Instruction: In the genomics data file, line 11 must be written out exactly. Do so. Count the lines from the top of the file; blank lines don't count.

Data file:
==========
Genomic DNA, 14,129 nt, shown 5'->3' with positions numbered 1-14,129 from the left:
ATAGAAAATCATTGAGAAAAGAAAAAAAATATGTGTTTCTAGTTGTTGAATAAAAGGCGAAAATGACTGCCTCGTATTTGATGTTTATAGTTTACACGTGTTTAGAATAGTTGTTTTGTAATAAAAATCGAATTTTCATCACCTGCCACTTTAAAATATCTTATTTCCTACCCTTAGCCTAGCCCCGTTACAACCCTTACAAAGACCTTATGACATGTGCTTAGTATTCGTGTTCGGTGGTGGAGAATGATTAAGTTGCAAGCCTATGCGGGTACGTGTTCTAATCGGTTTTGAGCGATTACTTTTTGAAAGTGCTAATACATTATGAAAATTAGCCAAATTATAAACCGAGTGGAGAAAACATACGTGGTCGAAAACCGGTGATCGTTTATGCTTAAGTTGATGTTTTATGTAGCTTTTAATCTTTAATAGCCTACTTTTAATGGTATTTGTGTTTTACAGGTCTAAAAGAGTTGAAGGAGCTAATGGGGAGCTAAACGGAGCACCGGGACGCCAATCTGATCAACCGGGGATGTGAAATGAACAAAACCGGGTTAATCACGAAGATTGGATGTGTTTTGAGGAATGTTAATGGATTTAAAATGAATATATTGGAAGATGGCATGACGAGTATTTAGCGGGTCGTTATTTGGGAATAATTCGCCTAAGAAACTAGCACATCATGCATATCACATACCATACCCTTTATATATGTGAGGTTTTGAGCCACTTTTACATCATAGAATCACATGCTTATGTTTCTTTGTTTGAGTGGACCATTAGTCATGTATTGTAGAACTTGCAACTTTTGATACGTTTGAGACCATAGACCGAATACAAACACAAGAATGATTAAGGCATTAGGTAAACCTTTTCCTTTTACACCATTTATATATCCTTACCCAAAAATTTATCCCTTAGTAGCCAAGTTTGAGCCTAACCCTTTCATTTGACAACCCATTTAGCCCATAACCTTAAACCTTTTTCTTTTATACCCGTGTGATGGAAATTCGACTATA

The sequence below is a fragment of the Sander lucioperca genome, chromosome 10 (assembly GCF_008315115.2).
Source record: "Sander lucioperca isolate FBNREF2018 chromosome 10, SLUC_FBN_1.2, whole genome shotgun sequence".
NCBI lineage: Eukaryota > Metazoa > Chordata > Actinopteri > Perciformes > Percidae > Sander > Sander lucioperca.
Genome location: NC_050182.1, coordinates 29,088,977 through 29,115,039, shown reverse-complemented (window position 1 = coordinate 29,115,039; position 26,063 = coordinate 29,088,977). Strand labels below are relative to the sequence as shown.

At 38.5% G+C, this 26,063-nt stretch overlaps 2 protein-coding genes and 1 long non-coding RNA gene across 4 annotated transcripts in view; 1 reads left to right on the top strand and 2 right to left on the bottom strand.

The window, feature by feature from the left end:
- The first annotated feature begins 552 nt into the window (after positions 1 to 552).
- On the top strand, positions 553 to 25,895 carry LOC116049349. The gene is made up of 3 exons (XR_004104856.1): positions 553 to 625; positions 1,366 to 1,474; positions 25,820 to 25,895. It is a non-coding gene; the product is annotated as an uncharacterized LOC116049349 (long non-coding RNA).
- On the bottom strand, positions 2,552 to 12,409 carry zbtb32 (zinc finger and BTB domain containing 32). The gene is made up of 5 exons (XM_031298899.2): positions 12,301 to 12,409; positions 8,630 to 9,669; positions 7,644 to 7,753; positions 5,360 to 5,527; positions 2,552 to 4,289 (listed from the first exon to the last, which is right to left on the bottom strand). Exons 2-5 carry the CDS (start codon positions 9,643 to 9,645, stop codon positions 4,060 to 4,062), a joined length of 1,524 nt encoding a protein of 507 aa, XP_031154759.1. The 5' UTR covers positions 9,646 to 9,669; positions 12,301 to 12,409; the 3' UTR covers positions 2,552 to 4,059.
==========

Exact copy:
- On the bottom strand, positions 2,552 to 12,409 carry zbtb32 (zinc finger and BTB domain containing 32). The gene is made up of 5 exons (XM_031298899.2): positions 12,301 to 12,409; positions 8,630 to 9,669; positions 7,644 to 7,753; positions 5,360 to 5,527; positions 2,552 to 4,289 (listed from the first exon to the last, which is right to left on the bottom strand). Exons 2-5 carry the CDS (start codon positions 9,643 to 9,645, stop codon positions 4,060 to 4,062), a joined length of 1,524 nt encoding a protein of 507 aa, XP_031154759.1. The 5' UTR covers positions 9,646 to 9,669; positions 12,301 to 12,409; the 3' UTR covers positions 2,552 to 4,059.